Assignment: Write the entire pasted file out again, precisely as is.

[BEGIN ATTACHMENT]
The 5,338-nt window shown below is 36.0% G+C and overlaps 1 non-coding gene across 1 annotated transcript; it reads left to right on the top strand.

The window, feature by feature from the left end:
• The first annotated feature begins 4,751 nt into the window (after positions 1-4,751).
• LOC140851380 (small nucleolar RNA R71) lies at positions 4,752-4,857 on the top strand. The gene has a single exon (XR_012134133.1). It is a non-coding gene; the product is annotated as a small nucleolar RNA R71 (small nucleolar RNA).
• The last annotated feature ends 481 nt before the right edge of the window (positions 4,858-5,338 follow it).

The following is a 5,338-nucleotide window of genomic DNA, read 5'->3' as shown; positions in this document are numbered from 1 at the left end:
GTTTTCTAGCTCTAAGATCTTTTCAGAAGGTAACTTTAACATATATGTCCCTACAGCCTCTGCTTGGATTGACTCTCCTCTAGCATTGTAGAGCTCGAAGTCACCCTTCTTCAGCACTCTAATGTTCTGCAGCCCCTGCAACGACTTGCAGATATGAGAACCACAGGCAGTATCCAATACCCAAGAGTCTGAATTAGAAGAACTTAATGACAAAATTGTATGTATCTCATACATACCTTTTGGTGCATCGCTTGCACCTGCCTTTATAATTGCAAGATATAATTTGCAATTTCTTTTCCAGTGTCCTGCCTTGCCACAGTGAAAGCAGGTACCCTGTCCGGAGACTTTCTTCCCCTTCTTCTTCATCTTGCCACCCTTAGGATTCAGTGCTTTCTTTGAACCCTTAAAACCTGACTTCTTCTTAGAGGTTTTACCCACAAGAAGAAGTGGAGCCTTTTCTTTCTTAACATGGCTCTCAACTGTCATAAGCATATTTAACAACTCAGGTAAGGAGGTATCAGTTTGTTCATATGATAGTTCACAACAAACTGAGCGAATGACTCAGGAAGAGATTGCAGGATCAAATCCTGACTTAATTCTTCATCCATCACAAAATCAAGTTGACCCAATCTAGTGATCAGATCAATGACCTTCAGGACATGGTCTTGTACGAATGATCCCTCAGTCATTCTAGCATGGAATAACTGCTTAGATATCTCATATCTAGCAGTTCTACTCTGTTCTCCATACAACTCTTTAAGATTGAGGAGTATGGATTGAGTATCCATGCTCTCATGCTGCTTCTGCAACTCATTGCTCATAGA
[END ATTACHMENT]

The 5,338-nt window shown below is 36.0% G+C and overlaps 1 non-coding gene across 1 annotated transcript; it reads left to right on the top strand.

The window, feature by feature from the left end:
• The first annotated feature begins 4,751 nt into the window (after positions 1-4,751).
• LOC140851380 (small nucleolar RNA R71) lies at positions 4,752-4,857 on the top strand. The gene has a single exon (XR_012134133.1). It is a non-coding gene; the product is annotated as a small nucleolar RNA R71 (small nucleolar RNA).
• The last annotated feature ends 481 nt before the right edge of the window (positions 4,858-5,338 follow it).

The following is a 5,338-nucleotide window of genomic DNA, read 5'->3' as shown; positions in this document are numbered from 1 at the left end:
GTTTTCTAGCTCTAAGATCTTTTCAGAAGGTAACTTTAACATATATGTCCCTACAGCCTCTGCTTGGATTGACTCTCCTCTAGCATTGTAGAGCTCGAAGTCACCCTTCTTCAGCACTCTAATGTTCTGCAGCCCCTGCAACGACTTGCAGATATGAGAACCACAGGCAGTATCCAATACCCAAGAGTCTGAATTAGAAGAACTTAATGACAAAATTGTATGTATCTCATACATACCTTTTGGTGCATCGCTTGCACCTGCCTTTATAATTGCAAGATATAATTTGCAATTTCTTTTCCAGTGTCCTGCCTTGCCACAGTGAAAGCAGGTACCCTGTCCGGAGACTTTCTTCCCCTTCTTCTTCATCTTGCCACCCTTAGGATTCAGTGCTTTCTTTGAACCCTTAAAACCTGACTTCTTCTTAGAGGTTTTACCCACAAGAAGAAGTGGAGCCTTTTCTTTCTTAACATGGCTCTCAACTGTCATAAGCATATTTAACAACTCAGGTAAGGAGGTATCAGTTTGTTCATATGATAGTTCACAACAAACTGAGCGAATGACTCAGGAAGAGATTGCAGGATCAAATCCTGACTTAATTCTTCATCCATCACAAAATCAAGTTGACCCAATCTAGTGATCAGATCAATGACCTTCAGGACATGGTCTTGTACGAATGATCCCTCAGTCATTCTAGCATGGAATAACTGCTTAGATATCTCATATCTAGCAGTTCTACTCTGTTCTCCATACAACTCTTTAAGATTGAGGAGTATGGATTGAGTATCCATGCTCTCATGCTGCTTCTGCAACTCATTGCTCATAGA